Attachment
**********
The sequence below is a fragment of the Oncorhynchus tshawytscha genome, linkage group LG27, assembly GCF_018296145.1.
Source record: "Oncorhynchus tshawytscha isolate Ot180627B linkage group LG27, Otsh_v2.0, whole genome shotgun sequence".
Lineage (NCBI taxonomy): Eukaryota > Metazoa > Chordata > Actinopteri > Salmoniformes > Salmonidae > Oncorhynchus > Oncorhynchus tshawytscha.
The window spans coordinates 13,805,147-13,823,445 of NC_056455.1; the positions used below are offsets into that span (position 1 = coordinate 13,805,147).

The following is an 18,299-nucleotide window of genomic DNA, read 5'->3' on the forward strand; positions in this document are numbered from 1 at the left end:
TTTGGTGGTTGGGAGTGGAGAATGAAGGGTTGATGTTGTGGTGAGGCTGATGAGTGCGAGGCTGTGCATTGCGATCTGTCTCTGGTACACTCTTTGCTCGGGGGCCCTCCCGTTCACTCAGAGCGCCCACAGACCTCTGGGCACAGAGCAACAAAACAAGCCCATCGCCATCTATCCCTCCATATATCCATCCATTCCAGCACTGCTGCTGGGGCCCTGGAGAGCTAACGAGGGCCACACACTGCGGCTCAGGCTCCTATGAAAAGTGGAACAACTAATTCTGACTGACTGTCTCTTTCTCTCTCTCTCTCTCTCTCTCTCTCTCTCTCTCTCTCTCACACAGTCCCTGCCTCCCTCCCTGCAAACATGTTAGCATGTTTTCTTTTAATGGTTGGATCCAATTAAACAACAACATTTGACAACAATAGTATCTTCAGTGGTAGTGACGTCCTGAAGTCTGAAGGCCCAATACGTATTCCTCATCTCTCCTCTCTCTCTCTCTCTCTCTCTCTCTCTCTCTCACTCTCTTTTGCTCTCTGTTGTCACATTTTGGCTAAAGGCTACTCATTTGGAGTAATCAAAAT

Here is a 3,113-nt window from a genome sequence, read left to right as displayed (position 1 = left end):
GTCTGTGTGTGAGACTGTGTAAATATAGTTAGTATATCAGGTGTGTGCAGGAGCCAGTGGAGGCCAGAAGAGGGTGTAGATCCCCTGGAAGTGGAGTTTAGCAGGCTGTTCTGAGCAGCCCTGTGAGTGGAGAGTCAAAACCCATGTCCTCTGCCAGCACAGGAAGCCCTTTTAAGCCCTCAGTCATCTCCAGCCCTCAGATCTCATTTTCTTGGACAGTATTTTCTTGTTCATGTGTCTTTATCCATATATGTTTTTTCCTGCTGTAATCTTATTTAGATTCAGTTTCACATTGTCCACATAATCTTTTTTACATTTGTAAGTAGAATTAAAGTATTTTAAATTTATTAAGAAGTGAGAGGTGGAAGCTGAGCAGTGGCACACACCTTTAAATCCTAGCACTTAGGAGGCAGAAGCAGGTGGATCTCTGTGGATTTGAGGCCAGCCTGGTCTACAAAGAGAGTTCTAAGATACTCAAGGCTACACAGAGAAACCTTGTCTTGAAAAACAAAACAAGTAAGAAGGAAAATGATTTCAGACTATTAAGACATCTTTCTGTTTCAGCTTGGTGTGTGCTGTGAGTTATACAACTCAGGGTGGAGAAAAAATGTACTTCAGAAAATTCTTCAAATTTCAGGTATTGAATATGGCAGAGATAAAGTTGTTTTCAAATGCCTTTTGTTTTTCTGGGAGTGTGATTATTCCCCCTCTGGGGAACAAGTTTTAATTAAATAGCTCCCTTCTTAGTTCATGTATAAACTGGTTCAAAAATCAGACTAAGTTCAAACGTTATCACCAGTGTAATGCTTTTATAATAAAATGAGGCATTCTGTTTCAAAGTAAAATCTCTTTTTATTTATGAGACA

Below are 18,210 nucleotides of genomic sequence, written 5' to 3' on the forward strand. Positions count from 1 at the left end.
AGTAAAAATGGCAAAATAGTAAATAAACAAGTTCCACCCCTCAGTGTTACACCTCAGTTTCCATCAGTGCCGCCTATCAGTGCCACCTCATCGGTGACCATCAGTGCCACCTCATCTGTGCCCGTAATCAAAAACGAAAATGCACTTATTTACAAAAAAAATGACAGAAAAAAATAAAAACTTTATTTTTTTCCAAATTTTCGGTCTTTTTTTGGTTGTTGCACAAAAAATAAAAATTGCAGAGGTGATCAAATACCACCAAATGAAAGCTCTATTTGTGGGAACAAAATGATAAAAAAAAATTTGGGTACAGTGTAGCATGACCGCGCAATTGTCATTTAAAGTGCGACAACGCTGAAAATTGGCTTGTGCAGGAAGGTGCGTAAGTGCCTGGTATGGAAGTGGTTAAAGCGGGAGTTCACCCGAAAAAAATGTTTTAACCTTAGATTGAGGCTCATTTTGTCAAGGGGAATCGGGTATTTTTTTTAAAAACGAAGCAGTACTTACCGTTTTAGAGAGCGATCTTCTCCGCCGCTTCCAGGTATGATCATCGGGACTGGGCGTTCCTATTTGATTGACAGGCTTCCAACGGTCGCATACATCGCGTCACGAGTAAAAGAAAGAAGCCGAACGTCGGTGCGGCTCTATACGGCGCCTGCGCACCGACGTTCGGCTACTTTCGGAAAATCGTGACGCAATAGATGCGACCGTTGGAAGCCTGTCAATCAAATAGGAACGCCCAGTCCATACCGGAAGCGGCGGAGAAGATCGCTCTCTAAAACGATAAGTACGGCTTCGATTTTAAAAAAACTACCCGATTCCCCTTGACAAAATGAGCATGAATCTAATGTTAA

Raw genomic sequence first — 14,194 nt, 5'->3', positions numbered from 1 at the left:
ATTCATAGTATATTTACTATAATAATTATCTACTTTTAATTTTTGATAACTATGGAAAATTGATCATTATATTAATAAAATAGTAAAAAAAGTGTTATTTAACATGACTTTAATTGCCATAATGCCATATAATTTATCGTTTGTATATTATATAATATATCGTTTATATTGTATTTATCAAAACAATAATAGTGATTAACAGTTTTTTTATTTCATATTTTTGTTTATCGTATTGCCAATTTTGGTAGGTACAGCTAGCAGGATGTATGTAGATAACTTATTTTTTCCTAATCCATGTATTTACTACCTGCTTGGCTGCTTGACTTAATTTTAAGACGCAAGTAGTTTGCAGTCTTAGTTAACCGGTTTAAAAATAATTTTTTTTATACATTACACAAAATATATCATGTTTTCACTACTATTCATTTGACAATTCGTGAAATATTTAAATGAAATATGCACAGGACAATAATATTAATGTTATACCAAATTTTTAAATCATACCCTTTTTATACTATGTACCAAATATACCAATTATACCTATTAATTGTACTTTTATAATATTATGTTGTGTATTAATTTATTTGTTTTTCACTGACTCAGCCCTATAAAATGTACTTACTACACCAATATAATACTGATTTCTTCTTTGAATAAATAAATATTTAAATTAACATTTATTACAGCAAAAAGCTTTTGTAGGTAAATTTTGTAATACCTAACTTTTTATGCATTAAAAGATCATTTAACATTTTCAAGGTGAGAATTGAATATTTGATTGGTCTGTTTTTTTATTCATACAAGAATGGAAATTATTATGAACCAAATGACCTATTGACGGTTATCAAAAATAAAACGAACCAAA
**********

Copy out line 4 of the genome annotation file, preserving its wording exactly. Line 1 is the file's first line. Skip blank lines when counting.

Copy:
The window spans coordinates 13,805,147-13,823,445 of NC_056455.1; the positions used below are offsets into that span (position 1 = coordinate 13,805,147).